Document Type


Publication Date


Faculty Mentor

Christopher J. Tralie


Sonification is the process of deriving an audio representation of a time series which conveys important information about that time series. Otology and vision science have established that humans process audio information more quickly than visual information, and sonification can convey data to the visually impaired. In our work, we implement pipelines using Python/Numpy, and we handle both ordinary 1D time series and multivariate time series. For 1D time series, we find that using data to modulate the pitch or timing of preselected sounds (such as sine waves) simply and effectively captures repeating patterns and anomalies/outliers within the data. To capture similar patterns in multivariate time series, we explore three geometric approaches in which we treat the time series as a curve shape. First, we generalize the pitch modulation to multivariate time series by sonifying different dimensions in non-overlapping frequency bands. We also place “earcons” at particular locations in space, which we play at speeds proportional to the velocity of the curve when it is in proximity to their locations. Finally, we use the “Viterbi Algorithm” to create a sequence of sound bytes whose shape in an audio feature space is similar to that of the data curve. We also show how to use a “sliding window embedding” to leverage these geometric approaches for 1D time series. We showcase our sonification tools on 1D time series of sunspot data, on splines from Usain Bolt’s record setting 100 meter race, and on politicians’ GPS data over time.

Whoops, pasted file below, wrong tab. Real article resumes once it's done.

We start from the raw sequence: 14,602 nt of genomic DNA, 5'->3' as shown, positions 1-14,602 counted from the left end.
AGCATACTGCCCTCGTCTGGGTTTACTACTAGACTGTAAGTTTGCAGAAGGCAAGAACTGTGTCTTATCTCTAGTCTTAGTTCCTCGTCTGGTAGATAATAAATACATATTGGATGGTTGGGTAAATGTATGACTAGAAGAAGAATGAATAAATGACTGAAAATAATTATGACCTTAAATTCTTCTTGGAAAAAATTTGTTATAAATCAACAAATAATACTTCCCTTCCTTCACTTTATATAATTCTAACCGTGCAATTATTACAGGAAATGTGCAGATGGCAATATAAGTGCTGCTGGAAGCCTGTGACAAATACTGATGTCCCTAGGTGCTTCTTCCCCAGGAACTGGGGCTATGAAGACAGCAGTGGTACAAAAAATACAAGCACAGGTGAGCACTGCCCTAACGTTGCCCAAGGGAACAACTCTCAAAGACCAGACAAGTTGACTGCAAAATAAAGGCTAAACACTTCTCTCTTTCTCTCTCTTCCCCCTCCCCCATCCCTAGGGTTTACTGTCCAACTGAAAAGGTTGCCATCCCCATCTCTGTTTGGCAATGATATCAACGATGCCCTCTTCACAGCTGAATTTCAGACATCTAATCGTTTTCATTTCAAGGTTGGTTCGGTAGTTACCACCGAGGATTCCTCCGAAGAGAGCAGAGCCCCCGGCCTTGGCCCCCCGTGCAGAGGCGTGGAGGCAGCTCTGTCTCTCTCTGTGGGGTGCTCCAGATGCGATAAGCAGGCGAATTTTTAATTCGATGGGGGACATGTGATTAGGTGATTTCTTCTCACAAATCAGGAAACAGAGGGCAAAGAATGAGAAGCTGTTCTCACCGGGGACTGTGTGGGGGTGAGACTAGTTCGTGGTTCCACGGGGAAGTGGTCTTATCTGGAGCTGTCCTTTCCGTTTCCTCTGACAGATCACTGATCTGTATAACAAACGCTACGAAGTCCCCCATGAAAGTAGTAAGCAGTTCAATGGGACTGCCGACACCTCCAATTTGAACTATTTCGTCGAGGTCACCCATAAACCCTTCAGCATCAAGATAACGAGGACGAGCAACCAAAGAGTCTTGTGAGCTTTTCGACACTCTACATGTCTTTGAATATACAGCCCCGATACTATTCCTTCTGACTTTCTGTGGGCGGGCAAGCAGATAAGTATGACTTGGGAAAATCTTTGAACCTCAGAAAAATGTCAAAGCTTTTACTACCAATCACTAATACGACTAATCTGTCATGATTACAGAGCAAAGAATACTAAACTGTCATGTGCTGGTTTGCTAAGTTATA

Presented during the 22nd Annual Summer Fellows Symposium, July 24, 2020 at Ursinus College.

The downloadable file is a slide show with audio commentary.

The final project is available here.

Open Access

Available to all.